It is just about a year ago that I came to Crete. Although I made a couple of trips back to Hungary since then, the meaning of “visiting home” has a different translation now, with a reverse direction. It is somehow an interesting feeling, like being a double agent, and sometimes it is difficult to determine where I really belong. In fact, my place is where I am in the given moment. And I am in the now. The first six months was a lot of travelling, I was not really looking for my place, rather simply followed the signs and my intuition to go where things were happening, a lot of these mostly based on momentarily impulses.
My passion for aromatherapy took me to new and unknown roads, it guided me to meet with local farmers, researchers and I really did go with the flow and took my time to spend a lot of time together with these lovely people. I wanted to see their lives, hear their stories, understand their struggles, learn from their wisdom, enjoy their company and have a feel and new experiences of a life that was previously unknown and hidden to me. By month nine, I could slowly narrow down the area where I intended to settle down – for at least a couple of months… –, and moved to a beach-side apartment in a village near Chania. A great choice for many reasons, but primarily as it was only 600 meters from the town hall where I started to go to the Greek language classes within the framework of the ODYSSEUS Lifelong Learning Programme.
What was your plan when leaving? For how long did you want to stay? Did you have in mind staying over permanently?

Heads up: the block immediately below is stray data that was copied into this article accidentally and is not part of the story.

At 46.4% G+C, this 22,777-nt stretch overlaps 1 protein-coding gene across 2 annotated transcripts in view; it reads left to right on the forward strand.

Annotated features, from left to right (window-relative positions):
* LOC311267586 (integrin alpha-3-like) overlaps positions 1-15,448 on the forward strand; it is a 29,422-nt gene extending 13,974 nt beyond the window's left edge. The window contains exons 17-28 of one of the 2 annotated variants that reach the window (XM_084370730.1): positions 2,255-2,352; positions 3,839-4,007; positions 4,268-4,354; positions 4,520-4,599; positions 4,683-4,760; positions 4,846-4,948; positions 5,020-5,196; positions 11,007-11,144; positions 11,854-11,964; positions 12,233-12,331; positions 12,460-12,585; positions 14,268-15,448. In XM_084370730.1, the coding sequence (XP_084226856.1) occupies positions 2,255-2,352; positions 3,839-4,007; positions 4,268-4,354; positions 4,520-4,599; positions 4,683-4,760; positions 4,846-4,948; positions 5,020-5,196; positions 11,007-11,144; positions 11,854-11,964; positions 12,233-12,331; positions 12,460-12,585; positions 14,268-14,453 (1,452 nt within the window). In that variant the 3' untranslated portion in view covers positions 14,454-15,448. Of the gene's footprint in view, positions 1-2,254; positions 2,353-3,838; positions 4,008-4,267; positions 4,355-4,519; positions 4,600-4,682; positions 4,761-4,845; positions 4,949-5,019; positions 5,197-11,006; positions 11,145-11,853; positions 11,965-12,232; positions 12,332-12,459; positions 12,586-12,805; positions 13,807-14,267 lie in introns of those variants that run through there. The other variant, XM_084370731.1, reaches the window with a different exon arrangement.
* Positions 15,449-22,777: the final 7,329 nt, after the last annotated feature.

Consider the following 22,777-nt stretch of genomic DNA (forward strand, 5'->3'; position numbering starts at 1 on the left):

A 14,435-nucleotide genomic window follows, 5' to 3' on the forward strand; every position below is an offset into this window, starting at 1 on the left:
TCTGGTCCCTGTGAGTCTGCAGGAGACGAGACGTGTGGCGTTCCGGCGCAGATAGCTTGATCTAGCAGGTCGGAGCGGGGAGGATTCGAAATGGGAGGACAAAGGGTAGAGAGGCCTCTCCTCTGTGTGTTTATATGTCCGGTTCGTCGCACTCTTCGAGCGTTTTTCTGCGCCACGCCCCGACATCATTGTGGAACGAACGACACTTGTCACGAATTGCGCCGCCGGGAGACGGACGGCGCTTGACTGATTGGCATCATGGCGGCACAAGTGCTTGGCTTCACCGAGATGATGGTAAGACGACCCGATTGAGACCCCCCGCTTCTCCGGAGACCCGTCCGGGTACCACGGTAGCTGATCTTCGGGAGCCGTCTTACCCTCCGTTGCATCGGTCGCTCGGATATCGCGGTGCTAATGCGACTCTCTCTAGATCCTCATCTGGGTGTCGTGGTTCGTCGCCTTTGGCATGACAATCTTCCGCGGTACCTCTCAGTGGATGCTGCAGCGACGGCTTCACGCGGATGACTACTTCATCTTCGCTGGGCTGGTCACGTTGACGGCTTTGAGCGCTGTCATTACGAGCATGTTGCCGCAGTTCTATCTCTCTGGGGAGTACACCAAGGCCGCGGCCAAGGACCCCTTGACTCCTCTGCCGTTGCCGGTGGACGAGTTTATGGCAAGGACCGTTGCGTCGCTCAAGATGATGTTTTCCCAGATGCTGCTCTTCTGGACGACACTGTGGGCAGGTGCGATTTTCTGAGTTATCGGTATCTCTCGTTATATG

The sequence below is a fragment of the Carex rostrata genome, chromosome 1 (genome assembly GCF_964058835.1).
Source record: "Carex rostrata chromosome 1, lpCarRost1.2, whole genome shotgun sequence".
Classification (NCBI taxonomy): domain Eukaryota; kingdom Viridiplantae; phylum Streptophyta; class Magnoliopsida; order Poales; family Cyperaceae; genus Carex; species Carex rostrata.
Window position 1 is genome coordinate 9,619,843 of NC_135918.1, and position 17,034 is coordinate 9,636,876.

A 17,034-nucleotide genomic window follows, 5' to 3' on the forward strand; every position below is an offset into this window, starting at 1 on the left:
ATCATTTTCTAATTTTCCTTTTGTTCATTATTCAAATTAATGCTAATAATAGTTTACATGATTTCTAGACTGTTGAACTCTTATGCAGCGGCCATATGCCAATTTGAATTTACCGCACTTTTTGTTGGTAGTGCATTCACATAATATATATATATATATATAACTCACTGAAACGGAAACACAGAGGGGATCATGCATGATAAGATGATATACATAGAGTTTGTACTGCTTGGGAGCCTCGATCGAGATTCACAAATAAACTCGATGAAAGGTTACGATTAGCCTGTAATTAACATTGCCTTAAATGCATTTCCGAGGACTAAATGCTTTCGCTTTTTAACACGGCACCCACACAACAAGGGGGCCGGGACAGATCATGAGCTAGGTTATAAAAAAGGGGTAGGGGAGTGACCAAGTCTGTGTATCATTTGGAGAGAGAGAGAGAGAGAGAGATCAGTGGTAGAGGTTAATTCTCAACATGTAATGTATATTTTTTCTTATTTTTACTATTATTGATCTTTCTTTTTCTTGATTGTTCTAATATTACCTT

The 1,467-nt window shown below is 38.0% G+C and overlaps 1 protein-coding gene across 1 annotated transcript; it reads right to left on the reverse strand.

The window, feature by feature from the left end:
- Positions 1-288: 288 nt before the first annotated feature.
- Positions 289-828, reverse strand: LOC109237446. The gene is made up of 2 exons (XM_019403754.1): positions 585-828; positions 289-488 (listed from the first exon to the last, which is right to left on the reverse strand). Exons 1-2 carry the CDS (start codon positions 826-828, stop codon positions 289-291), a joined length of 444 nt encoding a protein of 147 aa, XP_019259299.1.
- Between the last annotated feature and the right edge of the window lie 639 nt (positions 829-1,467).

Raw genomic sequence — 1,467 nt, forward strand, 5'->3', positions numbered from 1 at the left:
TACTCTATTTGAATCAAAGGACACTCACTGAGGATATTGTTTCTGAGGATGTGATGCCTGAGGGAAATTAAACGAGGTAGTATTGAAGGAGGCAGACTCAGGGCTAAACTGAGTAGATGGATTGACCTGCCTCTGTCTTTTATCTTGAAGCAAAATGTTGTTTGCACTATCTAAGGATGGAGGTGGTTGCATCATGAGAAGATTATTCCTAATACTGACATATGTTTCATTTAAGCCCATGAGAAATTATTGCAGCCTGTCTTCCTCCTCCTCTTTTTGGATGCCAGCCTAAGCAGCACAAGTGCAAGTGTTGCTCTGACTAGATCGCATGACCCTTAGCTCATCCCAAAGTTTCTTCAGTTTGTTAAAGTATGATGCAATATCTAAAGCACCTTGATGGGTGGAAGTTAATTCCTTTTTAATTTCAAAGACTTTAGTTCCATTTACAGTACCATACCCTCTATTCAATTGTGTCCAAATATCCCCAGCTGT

When I came to Crete, I did not fully believe in my dream, but I was truly determined and purchased a one-way ticket thinking “wait and see what happens”. I was full of plans, a real grand one, and not any tiny bits could be given up for any reasons. But all this was very deeply within me. Something only my heart could tell about, but I found it almost impossible to explain my ideas to anyone back home. They have been much more complex for everyone to understand, and I could not specify a certain job, or indicate a single occupation that I wanted to carry. Since many people have known me for my strategic approach, my complex way of thinking, and my creativity to put things together, it was confusing for them to see that I go out to the world with an open mind and give freedom for the rest to come. I had to take my time to see what I could do with such a big shift, what I truly feel like doing, what I am capable of doing, and to believe in that all. Also to experience that here and now, in this life and in this world, it is possible to achieve a certain kind of stability that still provides me with continuous renewal cycles, an ongoing renascence that is so much part of me. I feel very good about being here, I’m really in the right place, and yes, I feel like I could stay here forever… and meanwhile I also got to learn that nothing is set in stone, and living by the sea you literally see that even the hardest rocks are being shaped or even moved by the persistent works of the water.